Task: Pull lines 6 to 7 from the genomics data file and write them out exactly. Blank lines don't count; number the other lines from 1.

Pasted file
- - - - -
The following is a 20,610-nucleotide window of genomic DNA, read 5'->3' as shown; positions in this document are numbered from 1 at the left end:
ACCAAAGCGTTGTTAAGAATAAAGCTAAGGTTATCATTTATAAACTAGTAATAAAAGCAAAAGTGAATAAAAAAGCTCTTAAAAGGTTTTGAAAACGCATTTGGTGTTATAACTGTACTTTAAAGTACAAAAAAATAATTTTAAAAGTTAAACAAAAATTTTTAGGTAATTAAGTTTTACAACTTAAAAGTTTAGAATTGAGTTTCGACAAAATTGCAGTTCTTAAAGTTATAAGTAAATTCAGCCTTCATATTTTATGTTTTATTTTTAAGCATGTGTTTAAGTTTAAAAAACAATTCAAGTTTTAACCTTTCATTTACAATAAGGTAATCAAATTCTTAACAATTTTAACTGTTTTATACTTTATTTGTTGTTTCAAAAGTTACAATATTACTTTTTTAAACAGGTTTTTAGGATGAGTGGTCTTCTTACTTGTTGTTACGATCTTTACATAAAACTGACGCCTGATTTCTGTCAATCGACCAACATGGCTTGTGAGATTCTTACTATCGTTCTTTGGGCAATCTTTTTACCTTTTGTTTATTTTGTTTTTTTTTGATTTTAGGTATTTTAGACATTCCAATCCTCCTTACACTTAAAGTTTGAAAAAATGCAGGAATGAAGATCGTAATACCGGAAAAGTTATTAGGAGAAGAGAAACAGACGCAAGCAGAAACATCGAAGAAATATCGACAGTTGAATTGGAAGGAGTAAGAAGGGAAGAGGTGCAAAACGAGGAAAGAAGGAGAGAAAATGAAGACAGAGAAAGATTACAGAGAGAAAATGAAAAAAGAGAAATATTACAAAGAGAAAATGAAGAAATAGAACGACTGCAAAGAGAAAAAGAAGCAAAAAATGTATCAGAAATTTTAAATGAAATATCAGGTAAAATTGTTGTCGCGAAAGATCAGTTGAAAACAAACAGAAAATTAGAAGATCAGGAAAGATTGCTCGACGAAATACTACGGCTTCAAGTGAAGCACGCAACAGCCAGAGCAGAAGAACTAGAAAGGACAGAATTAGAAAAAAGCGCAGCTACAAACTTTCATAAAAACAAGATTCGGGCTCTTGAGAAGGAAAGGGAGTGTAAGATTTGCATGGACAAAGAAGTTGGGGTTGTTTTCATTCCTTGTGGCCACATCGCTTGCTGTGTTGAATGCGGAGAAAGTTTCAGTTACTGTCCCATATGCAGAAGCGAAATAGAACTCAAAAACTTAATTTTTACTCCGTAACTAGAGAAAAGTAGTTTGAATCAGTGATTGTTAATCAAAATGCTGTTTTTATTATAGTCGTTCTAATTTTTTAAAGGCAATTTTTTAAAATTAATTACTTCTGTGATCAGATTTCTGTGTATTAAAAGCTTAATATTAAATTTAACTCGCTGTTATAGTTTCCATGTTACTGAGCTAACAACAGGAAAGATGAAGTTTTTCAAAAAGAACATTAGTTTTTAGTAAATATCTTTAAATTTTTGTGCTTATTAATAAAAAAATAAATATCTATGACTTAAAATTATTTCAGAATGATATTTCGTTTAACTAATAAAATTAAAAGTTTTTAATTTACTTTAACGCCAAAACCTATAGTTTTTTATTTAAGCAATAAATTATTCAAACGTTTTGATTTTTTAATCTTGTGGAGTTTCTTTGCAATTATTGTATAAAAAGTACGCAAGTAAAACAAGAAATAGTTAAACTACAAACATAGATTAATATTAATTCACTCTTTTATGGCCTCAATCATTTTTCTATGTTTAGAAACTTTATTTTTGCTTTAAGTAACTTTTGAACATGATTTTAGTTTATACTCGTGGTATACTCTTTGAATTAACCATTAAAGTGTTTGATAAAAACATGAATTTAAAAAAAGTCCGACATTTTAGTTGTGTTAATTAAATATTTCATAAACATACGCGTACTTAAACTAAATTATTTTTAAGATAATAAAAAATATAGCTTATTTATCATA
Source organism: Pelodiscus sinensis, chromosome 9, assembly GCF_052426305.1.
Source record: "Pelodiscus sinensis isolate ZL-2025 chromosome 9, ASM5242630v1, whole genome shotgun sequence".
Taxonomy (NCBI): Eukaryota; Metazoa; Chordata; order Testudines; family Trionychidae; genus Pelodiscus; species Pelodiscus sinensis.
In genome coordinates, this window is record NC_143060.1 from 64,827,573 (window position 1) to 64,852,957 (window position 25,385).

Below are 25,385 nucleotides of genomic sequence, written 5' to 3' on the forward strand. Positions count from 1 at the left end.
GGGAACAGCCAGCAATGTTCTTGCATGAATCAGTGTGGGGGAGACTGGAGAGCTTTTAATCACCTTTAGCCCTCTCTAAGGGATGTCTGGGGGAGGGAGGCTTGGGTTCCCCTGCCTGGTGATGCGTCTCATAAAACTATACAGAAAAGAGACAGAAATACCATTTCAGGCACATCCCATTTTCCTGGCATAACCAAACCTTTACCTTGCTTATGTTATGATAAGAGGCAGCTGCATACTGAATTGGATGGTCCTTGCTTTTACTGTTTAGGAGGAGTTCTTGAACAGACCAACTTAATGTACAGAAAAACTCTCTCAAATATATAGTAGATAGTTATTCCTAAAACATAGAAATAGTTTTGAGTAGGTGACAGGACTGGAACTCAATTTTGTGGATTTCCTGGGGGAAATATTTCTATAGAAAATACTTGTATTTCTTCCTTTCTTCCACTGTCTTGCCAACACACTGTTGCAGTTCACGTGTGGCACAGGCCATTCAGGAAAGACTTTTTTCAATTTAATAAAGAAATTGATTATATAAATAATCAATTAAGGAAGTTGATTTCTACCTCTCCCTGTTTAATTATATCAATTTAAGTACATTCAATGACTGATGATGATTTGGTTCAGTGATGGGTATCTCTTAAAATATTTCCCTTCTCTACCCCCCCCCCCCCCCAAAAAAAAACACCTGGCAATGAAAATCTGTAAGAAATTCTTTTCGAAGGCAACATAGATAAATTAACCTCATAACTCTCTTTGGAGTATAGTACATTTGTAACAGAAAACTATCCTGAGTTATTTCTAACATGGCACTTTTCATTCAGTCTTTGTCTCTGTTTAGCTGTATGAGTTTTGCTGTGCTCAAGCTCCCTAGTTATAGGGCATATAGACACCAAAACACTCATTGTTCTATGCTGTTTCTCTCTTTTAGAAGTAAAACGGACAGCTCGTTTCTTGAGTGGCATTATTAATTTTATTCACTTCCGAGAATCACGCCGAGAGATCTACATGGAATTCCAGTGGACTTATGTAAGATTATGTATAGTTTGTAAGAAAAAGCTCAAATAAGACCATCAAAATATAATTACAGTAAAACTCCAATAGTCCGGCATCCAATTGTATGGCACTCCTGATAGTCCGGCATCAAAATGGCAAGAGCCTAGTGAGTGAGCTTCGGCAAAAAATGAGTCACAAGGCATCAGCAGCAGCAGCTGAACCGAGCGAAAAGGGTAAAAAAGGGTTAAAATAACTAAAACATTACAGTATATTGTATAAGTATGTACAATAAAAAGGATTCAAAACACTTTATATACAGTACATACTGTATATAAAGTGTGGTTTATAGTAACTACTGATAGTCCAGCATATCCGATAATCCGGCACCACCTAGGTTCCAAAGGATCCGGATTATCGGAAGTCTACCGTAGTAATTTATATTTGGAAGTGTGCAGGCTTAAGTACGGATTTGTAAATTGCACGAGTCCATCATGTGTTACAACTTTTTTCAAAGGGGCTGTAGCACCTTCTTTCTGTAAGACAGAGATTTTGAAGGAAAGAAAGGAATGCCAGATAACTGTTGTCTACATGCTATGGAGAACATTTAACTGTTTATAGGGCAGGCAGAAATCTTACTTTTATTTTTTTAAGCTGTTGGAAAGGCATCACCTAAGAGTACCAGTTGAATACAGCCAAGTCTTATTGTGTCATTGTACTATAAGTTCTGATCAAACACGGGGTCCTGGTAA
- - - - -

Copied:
In genome coordinates, this window is record NC_143060.1 from 64,827,573 (window position 1) to 64,852,957 (window position 25,385).

Below are 25,385 nucleotides of genomic sequence, written 5' to 3' on the forward strand. Positions count from 1 at the left end.